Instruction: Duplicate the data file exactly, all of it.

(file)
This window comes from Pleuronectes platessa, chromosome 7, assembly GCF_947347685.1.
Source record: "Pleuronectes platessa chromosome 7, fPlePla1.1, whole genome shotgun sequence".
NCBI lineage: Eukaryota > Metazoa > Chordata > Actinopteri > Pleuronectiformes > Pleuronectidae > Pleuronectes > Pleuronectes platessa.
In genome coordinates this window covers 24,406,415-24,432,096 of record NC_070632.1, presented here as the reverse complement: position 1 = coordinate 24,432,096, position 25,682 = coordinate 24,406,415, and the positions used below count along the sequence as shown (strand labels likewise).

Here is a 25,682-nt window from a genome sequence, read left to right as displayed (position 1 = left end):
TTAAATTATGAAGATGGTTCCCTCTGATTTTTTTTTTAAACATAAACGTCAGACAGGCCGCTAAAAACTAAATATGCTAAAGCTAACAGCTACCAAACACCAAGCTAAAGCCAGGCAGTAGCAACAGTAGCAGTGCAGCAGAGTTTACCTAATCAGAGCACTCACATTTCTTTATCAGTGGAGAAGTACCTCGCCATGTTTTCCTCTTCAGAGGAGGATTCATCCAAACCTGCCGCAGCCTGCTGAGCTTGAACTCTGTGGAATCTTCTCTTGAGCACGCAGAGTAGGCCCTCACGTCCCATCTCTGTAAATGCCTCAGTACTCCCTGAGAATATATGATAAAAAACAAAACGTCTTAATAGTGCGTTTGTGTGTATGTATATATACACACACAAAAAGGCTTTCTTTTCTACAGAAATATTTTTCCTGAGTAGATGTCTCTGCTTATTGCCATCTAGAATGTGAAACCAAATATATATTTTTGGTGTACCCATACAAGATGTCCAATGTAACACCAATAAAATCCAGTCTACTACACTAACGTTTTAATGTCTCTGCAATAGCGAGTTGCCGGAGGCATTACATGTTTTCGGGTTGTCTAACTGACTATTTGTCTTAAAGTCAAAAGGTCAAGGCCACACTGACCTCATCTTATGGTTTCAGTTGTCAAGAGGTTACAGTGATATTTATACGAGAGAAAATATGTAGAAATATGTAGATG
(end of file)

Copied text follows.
This window comes from Pleuronectes platessa, chromosome 7, assembly GCF_947347685.1.
Source record: "Pleuronectes platessa chromosome 7, fPlePla1.1, whole genome shotgun sequence".
NCBI lineage: Eukaryota > Metazoa > Chordata > Actinopteri > Pleuronectiformes > Pleuronectidae > Pleuronectes > Pleuronectes platessa.
In genome coordinates this window covers 24,406,415-24,432,096 of record NC_070632.1, presented here as the reverse complement: position 1 = coordinate 24,432,096, position 25,682 = coordinate 24,406,415, and the positions used below count along the sequence as shown (strand labels likewise).

Here is a 25,682-nt window from a genome sequence, read left to right as displayed (position 1 = left end):
TTAAATTATGAAGATGGTTCCCTCTGATTTTTTTTTTAAACATAAACGTCAGACAGGCCGCTAAAAACTAAATATGCTAAAGCTAACAGCTACCAAACACCAAGCTAAAGCCAGGCAGTAGCAACAGTAGCAGTGCAGCAGAGTTTACCTAATCAGAGCACTCACATTTCTTTATCAGTGGAGAAGTACCTCGCCATGTTTTCCTCTTCAGAGGAGGATTCATCCAAACCTGCCGCAGCCTGCTGAGCTTGAACTCTGTGGAATCTTCTCTTGAGCACGCAGAGTAGGCCCTCACGTCCCATCTCTGTAAATGCCTCAGTACTCCCTGAGAATATATGATAAAAAACAAAACGTCTTAATAGTGCGTTTGTGTGTATGTATATATACACACACAAAAAGGCTTTCTTTTCTACAGAAATATTTTTCCTGAGTAGATGTCTCTGCTTATTGCCATCTAGAATGTGAAACCAAATATATATTTTTGGTGTACCCATACAAGATGTCCAATGTAACACCAATAAAATCCAGTCTACTACACTAACGTTTTAATGTCTCTGCAATAGCGAGTTGCCGGAGGCATTACATGTTTTCGGGTTGTCTAACTGACTATTTGTCTTAAAGTCAAAAGGTCAAGGCCACACTGACCTCATCTTATGGTTTCAGTTGTCAAGAGGTTACAGTGATATTTATACGAGAGAAAATATGTAGAAATATGTAGATG